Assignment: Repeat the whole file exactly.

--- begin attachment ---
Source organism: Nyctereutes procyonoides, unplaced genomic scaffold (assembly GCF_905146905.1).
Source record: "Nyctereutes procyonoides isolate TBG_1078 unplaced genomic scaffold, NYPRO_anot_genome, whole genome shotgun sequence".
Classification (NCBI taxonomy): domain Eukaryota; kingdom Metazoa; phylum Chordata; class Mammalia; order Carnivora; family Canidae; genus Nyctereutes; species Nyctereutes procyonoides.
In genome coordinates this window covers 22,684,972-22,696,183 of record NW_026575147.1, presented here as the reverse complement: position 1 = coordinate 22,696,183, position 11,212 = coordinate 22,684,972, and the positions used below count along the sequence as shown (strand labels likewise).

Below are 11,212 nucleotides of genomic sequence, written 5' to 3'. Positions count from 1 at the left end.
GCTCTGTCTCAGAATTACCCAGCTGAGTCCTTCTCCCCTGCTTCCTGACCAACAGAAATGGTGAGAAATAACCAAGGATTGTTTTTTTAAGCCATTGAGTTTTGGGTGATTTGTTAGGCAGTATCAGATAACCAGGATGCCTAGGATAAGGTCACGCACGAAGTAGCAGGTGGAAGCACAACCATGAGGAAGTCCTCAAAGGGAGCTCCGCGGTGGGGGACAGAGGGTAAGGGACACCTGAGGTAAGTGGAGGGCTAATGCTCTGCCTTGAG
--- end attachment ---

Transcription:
Source organism: Nyctereutes procyonoides, unplaced genomic scaffold (assembly GCF_905146905.1).
Source record: "Nyctereutes procyonoides isolate TBG_1078 unplaced genomic scaffold, NYPRO_anot_genome, whole genome shotgun sequence".
Classification (NCBI taxonomy): domain Eukaryota; kingdom Metazoa; phylum Chordata; class Mammalia; order Carnivora; family Canidae; genus Nyctereutes; species Nyctereutes procyonoides.
In genome coordinates this window covers 22,684,972-22,696,183 of record NW_026575147.1, presented here as the reverse complement: position 1 = coordinate 22,696,183, position 11,212 = coordinate 22,684,972, and the positions used below count along the sequence as shown (strand labels likewise).

Below are 11,212 nucleotides of genomic sequence, written 5' to 3'. Positions count from 1 at the left end.
GCTCTGTCTCAGAATTACCCAGCTGAGTCCTTCTCCCCTGCTTCCTGACCAACAGAAATGGTGAGAAATAACCAAGGATTGTTTTTTTAAGCCATTGAGTTTTGGGTGATTTGTTAGGCAGTATCAGATAACCAGGATGCCTAGGATAAGGTCACGCACGAAGTAGCAGGTGGAAGCACAACCATGAGGAAGTCCTCAAAGGGAGCTCCGCGGTGGGGGACAGAGGGTAAGGGACACCTGAGGTAAGTGGAGGGCTAATGCTCTGCCTTGAG